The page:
Course of Study
The Communication Studies curriculum integrates structure with student-guided choice to provide each student with a completely unique experience in the major. Students are offered a broad introduction to the communication studies discipline in the form of required “core” courses. These courses are designed to offer foundational training, and they should be completed during the first and second years. In addition to these, students choose upper-division courses from the available department offerings to complete the major. Students have opportunities for additional academic progressions through departmental curricular modules. These learning communities can be coordinated with both larger curricular plans and specific opportunities for research or civic participation.
Communication Studies students work closely with their SoC academic advisor to develop a strategy for course selection and enrollment that best suits their intellectual and professional goals. Students who transfer into the program also find meetings with an academic advisor helpful in assuring timely completion of their degree programs.
Details about the requirements for completion of a Communication Studies major can be found on the Undergraduate Advising website.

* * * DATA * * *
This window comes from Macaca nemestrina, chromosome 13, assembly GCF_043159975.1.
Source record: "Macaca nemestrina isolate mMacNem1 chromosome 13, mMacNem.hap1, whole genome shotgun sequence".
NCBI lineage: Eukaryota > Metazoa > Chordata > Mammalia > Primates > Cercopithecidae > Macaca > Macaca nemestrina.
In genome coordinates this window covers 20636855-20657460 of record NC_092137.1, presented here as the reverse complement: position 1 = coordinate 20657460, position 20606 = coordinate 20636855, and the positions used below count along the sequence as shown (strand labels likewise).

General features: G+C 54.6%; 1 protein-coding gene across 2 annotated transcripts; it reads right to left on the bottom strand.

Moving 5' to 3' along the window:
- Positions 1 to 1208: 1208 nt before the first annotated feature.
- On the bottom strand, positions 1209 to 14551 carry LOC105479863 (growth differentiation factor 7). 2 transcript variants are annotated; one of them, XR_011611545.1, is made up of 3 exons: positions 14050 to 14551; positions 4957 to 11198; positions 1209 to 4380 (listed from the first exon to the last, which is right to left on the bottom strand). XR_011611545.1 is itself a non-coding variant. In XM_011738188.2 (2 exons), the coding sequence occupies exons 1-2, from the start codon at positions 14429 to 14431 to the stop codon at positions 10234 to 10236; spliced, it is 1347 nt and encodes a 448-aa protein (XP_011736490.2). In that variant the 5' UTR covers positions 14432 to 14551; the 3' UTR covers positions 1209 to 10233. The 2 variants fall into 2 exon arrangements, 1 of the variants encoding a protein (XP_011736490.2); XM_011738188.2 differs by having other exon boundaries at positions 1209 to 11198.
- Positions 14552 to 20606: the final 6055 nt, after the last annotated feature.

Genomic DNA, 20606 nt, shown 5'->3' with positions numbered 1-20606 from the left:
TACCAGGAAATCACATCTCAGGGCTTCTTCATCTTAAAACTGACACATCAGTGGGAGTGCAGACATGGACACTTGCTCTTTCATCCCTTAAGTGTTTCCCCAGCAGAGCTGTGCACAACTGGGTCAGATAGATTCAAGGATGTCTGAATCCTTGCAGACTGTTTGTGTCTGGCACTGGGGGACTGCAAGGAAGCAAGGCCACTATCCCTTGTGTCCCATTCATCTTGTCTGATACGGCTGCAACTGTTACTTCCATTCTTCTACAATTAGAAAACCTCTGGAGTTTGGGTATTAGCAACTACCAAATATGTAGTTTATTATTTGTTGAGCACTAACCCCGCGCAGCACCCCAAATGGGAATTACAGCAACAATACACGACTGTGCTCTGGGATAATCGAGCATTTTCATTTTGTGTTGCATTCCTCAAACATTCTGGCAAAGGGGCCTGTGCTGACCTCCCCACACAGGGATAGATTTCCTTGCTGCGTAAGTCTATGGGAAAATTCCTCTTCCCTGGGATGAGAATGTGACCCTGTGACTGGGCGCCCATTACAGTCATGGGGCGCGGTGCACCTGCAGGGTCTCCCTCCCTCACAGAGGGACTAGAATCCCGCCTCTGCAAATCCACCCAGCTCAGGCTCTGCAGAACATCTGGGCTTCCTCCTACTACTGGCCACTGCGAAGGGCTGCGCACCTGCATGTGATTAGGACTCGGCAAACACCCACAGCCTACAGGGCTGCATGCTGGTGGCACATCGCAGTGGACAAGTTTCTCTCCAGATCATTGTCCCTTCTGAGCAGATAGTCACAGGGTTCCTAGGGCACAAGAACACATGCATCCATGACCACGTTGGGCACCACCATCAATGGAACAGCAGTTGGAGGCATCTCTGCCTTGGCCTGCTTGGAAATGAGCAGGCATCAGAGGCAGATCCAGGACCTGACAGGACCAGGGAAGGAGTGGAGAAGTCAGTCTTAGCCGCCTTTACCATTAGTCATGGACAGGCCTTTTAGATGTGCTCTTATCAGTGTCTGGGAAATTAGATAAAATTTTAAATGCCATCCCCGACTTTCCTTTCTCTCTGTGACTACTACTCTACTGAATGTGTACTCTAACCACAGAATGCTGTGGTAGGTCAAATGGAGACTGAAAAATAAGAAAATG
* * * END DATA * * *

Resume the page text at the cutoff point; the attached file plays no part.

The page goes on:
First Year Seminars
Students who arrive at Northwestern with a Communication Studies major enroll in a first year seminar their fall quarter. These courses provide an introduction to a topic within the field of communication and allow students to develop close relationships with a member of faculty and other students in the major. Past seminar topics have included:
- Truth, Truthiness and Media
- Slum Cinema
- Media and the Human Sensoria
- How Media Frames Reality
- Visual Cultures
- Media as Business
- Images of Influence
Students transferring into the Communication Studies major after fall quarter should consult with their academic advisor to determine an appropriate course substitution for the First Year Seminar.
The Communication Studies Honors Program provides a special opportunity for advanced students to pursue an intellectual passion, acquire valuable research and writing skills, and complete their undergraduate career with distinction. Through guided development of an independent study research project, the student will produce a scholarly paper, laboratory research report, or other dedicated research project. This work provides a final opportunity to draw together the student’s distinctive set of courses and other academic experiences, and to strengthen applications for subsequent vocational preparation or placement.
The Honors Program begins in the spring quarter of junior year. Participating students also will take one Senior Honors Thesis credit during the following academic year, typically fall quarter. The project must be completed no later than spring quarter; students may finish at the end of winter quarter if they wish. During that time, students in the program will conduct their Honors project with the guidance of a faculty advisor. Final projects will be presented at the annual departmental Honors convocation, and those who complete the program successfully will be eligible to graduate with departmental honors.